The three sons can't seem to work it out without chopping up some of the camels!

A wise old Arab happens by on his camel & solves the problem immediately - without cutting up any camels.

Do some mental exercise & try to figure out how the wise old Arab did it. [Clue: He reads Edward de bono's books. In other words, he is a lateral thinker.]

[from the book, 'Ageless Memory: Secrets for Keeping Your Brain Young: Foolproof Methods for People Over 50', by Harry Lorayne. Please find the correct answer in the Next Post.]


If I were seeking counsel concerning a major change I would like to see happen in my life, how high would be my level of hope & faith that the anticipated change will happen?


While surfing the net, I have stumbled upon this hardcover book with the intriguing title, 'Strategic Acceleration: Succeed at the Speed of Life'.

The author of 'Strategic Acceleration' is Tony Jeary. This is his opening shot:

"In today's global business climate, growth and success are determined by two organizational needs. The first is the need for speed. The second is the need for results. Speed is the strategic engine needed to compete and win in a rapidly changing marketplace. Results determine the ability of Leadership to execute and sustain a vision in the marketplace.

There are three enemies of speed and results:

• The first enemy is the absence of clarity

• The second enemy is the lack of focus.

• The third enemy is poor execution.

The absence of clarity drains organizational energy. Lack of focus produces a culture of indecisiveness and excessive preparation. Poor execution degrades effectiveness, limits results and restricts growth.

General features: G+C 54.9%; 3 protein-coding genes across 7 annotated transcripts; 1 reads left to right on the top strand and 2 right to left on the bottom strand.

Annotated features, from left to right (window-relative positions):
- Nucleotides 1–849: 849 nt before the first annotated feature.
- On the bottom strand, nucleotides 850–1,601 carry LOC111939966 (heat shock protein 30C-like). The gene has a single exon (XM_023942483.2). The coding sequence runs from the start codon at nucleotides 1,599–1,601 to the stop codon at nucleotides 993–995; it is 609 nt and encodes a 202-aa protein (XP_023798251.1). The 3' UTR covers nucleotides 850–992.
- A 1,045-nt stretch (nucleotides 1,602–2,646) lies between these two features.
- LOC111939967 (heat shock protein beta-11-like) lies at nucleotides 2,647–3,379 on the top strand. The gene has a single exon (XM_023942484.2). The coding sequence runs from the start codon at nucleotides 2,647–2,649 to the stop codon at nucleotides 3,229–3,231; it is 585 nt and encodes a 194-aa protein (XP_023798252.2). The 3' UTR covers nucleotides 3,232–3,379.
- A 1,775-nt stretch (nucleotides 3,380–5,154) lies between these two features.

Learn how to Succeed at the Speed of Life."

I have yet to read his book, but I certainly like his principal methodology to deal with the three "enemies", with my humble annotations:

1) Clarity: understand your targets & the "why" behind them;

Undoubtedly, clarity is power, especially when one is fully aware & understands the true reason or purpose for doing something in the first place;

2) Focus: concentrate on what really matters, & filter out what does not;

Italian argicultural economist Vilfredo Pareto was abosultely right. Stephen Covey, too, with his First Things First. Anyway, our brains follow what we focus on.

3) Execution: use effective communication to get things accomplished - faster!

You know what to do, how to do it & also, why you need to do it, but if you still don't do it, then everything goes back to square one. Bias for action is one thing, but getting it done is more important, result-wise.

Makes sense, & not exactly ground-breaking, but I am still going to procure the book for my personal library, because I want to know what else is inside the book.

By the way, Tony Jeary has also written several reasonably good articles. Readers can go to this link to take a look.

[Come to think of it, I remember Bob Proctor came up with something quite similar many years ago, but seemingly hyperbolic, at least to me, called 'Disciplined Income Acceleration'.]


"Nothing is the same thing twice. Including your own perspective."

~ from the 'IDEO Eyes Open: A Field Guide for the Curious' website;

Sunday, February 1, 2009


The following advice has been extracted & adapted from the classic, 'The Magic of Thinking Big', by David Schwartz:

The first step toward personal development:

Believe in yourself, believe you can succeed.

Here are three simple suggestions to guide you in acquiring & strengthening your power of belief:

1. Think success, don't think failure, at work & at home;

When you face a difficult situation, think, "I'll win,' not "I'll probably lose."

When you compete with someone else, think, "I'm equal to the best," not "I'm out-classed."

When opportunity appears, think "I can do it," never "I can't."

Let the master thought "I can succeed" dominate your thought process.

2. Remind yourself regularly that you are better than you think you are.